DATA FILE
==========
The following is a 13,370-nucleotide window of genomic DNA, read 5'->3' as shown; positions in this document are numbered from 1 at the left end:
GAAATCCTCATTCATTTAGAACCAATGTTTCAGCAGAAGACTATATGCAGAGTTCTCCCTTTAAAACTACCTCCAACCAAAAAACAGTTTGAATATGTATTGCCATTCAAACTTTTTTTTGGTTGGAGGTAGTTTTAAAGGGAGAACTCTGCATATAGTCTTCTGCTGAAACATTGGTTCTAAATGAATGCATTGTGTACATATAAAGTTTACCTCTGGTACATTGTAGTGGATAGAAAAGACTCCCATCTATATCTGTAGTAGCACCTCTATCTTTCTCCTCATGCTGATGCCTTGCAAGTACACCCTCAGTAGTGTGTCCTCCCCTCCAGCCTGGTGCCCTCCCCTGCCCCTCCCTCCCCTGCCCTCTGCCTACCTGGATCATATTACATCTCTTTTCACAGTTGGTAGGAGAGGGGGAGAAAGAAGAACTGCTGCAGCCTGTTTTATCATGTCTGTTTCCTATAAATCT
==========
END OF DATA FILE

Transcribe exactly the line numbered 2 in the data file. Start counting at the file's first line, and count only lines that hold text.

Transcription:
GAAATCCTCATTCATTTAGAACCAATGTTTCAGCAGAAGACTATATGCAGAGTTCTCCCTTTAAAACTACCTCCAACCAAAAAACAGTTTGAATATGTATTGCCATTCAAACTTTTTTTTGGTTGGAGGTAGTTTTAAAGGGAGAACTCTGCATATAGTCTTCTGCTGAAACATTGGTTCTAAATGAATGCATTGTGTACATATAAAGTTTACCTCTGGTACATTGTAGTGGATAGAAAAGACTCCCATCTATATCTGTAGTAGCACCTCTATCTTTCTCCTCATGCTGATGCCTTGCAAGTACACCCTCAGTAGTGTGTCCTCCCCTCCAGCCTGGTGCCCTCCCCTGCCCCTCCCTCCCCTGCCCTCTGCCTACCTGGATCATATTACATCTCTTTTCACAGTTGGTAGGAGAGGGGGAGAAAGAAGAACTGCTGCAGCCTGTTTTATCATGTCTGTTTCCTATAAATCT